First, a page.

Micro-CT is used with pinecones for tree breeding studies to confirm when pollination and fertilization occurred and to assess seed viability. We chose to demonstrate the option of continuous rotation imaging for extremely quick scans, from about one hour to a matter of minutes. This approach can be used for qualitative viewing for faster and lower-cost applications while somewhat lengthier quantitative analysis can be done when more data is required.
Continuous Rotation X-Ray Microscopy Imaging
With the fast readout times provided by its high-speed flat panel CMOS detector, the SkyScan 1273 desktop micro-CT allows for rapid scans at reduced resolution using a continuous rotation during the imaging process rather than a step and shoot mode. Traditional micro-CT image collection follows the step and shoot method where the sample rotates a fraction of a degree (specified by the user), pauses in place, projection images are acquired, and then the process repeats until the scan is complete. Continuous rotation imaging, present only on our SkyScan 1273 instrument, instead rotates the sample constantly while acquiring all projection image data necessary to reconstruct the sample.
With no rotational pauses during image acquisition, continuous rotation imaging can provide a drastic time savings in imaging samples. Naturally, if we increase acquisition speed significantly there must also be a tradeoff. In this case, the tradeoff arises in both pixel resolution and dataset noise. For most samples, pixel resolution will be halved but time savings can exceed 90%. Continuous rotation imaging is most suitable for lower density samples where a general overview dataset is desired in place of a larger, more resolved dataset. Continuous rotation imaging works well to screen samples on a broad scale to look for defects or features of note prior to imaging a second time under higher resolution conditions.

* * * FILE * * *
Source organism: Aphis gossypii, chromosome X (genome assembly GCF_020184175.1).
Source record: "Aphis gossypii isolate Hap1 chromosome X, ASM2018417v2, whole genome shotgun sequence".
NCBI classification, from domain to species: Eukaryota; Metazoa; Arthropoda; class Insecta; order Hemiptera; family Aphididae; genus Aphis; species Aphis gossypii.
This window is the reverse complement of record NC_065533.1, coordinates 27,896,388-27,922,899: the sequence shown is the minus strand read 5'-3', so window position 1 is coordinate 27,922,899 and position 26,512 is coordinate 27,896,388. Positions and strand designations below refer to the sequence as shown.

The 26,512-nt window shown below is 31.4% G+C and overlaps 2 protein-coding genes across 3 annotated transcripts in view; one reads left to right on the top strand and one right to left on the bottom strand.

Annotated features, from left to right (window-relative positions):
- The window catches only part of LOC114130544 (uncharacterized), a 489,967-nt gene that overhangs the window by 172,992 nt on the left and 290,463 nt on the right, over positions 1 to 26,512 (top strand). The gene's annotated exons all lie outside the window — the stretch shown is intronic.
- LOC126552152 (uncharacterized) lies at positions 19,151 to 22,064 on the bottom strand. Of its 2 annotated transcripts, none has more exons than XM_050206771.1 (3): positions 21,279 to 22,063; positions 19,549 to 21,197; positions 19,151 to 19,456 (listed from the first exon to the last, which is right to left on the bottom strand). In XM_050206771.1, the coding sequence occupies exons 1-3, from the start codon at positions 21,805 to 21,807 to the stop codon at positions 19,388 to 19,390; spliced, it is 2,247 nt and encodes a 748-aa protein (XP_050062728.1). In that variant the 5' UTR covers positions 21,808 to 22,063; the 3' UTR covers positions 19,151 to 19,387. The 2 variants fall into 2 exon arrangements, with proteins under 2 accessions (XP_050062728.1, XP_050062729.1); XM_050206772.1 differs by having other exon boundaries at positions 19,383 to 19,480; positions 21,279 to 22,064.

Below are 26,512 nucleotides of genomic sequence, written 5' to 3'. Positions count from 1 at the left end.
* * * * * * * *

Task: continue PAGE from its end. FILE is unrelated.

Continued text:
For the large pinecone (~X inches in height) inspected in this study, continuous rotation imaging at 100um voxel size required 3 minutes of acquisition time to compile the dataset. Meanwhile, a step and shoot acquisition at a similar resolution required about 45 minutes. Thus, the continuous rotation imaging represents a 93% reduction in scan time. In inspecting the results from both imaging modes, we see minimal differences between the datasets present in DataViewer (Figure 2). Both the continuous rotation data and the step and shoot data have similar levels of artifacts and noise while features are sharp in both cases.
Moving to a volumetric rendering in CTVox, we again see that both datasets are nearly indistinguishable from one another (Figure 3).
Continuous rotation imaging using the SkyScan 1273 provides users with the flexibility to greatly increase sample throughput for overview imaging and screening with only minimal effect on resolution. In comparing the continuous rotation imaging mode with the standard step and shoot imaging mode under the same imaging conditions, the samples are nearly indistinguishable except for the total acquisition time required. We hope you found this Image of the Month informative and encourage you to subscribe to our newsletter and social media channels in preparation for the continuation of our image of the month series next month.
These scans were completed on our desktop SkyScan 1273 system at the Micro Photonics Imaging Laboratory in Allentown, PA. Reconstructions were completed using NRecon 2.1 and visualization of 2D and 3D results were completed using DataViewer and CTVox.
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